This is a great idea! Even more radical and brilliant than the concept of negative nominal interest rates, as explored recently by another leading economic theorist: [article one] [article two]. Monetary authorities now have a formidable arsenal of tools they can use to extirpate the cancer of savings from our economy, and return the economy to its previous robust health!

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I just can't see it.

The UK banks remained capital constrained and funding remains tight. New lending has to be funded and right now the redemption rate on outstanding loans has plummetted to exceeding low levels; mortgage borrowers are stuck on SVR and commercial borrowers are having real problems rolling over loans given covenants are being breached all over the place.

An extended period with a very steep yield curve will help bank solvency eventually. But the QE money is going to end up invested in gilts held by banks -- the new liquidity regime requires much higher liquid asset holdings -- with the proceeds spent on the automatic stabilisers (i.e. unemployment benefits) and interest costs; quoting GB himself " the costs of failure".

Banks don't need to get funding from elsewhere to make new loans, they can issue fictional credit out of thin air which must be repaid to the bank plus interest. This is known as something called Fractional-reserve banking which has existed in the Uk for at least a couple of centuries.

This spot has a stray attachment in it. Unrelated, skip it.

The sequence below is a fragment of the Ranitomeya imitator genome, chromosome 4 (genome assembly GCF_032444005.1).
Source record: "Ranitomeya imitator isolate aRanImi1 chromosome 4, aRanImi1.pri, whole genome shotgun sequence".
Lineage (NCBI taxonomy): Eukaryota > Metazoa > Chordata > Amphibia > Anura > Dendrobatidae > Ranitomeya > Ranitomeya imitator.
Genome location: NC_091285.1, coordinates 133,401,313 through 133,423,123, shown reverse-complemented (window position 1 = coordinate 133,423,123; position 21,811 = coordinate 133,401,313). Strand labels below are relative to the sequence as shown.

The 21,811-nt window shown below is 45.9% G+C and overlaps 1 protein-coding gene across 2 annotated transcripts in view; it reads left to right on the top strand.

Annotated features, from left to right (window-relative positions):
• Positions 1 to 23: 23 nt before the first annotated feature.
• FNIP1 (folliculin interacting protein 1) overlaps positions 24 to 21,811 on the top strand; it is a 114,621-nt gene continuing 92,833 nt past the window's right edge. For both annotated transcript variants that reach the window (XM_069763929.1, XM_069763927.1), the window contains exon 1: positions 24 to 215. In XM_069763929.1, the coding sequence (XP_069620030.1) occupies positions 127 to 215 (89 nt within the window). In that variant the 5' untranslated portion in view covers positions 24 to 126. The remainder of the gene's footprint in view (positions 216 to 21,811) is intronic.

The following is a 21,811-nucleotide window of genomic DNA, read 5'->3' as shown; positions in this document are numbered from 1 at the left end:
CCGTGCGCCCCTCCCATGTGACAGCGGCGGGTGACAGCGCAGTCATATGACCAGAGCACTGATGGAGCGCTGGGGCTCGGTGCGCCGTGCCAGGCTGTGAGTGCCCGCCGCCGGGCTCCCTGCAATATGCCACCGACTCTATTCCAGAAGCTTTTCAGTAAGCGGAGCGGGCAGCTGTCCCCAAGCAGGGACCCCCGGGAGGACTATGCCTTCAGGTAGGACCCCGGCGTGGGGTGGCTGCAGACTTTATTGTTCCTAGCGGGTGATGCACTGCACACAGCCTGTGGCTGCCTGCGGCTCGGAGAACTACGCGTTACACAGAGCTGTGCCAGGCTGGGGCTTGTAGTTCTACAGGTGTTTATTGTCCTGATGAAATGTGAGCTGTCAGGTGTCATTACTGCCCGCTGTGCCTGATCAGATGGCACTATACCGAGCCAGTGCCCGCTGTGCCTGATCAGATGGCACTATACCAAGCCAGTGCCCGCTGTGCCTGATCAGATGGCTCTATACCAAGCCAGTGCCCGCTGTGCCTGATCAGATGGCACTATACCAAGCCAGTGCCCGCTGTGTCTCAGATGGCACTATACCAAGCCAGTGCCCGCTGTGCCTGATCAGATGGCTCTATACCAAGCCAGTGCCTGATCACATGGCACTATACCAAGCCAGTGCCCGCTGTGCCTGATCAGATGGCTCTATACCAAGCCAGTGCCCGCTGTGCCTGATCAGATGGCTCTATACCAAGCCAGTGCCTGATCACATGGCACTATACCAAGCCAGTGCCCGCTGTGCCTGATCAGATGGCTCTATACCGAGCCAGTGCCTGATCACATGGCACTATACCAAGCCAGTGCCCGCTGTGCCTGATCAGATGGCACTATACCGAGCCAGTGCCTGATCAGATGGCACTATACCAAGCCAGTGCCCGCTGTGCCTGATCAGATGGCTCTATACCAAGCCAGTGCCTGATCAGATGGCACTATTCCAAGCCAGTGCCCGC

As far as rising yields are concerned, increased borrowing costs will force the Government to borrow even more to pay off the interest. The extra borrowing in turn causes yet more inflation and yields rise again, inducing more borrowing.

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Banks don't need to get funding from elsewhere to make new loans, they can issue fictional credit out of thin air which must be repaid to the bank plus interest. This is known as something called Fractional-reserve banking which has existed in the Uk for at least a couple of centuries.

As far as rising yields are concerned, increased borrowing costs will force the Government to borrow even more to pay off the interest. The extra borrowing in turn causes yet more inflation and yields rise again, inducing more borrowing.

It's not as easy as that, they need capital first. Unless of course they simply create fictional capital as well but I'm sure the regulators would never agree to that.

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Obviously these are dangers, but for the time being the better way of looking at rising government bond yields and a weakening dollar is as a positive, rather than a negative development. Far from marking the beginnings of a new crisis, in fact they are only indicative of a return to normality.

Hmmm..... now where have I heard the phrase "return to normal" before?

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It's not as easy as that, they need capital first. Unless of course they simply create fictional capital as well but I'm sure the regulators would never agree to that.

Sure, they aren't allowed to create any more out of the magician's hat unless they have sufficient capital, something like 4% I think. But this was only ever a retrospective measure designed to add an air of respectability, a smokescreen.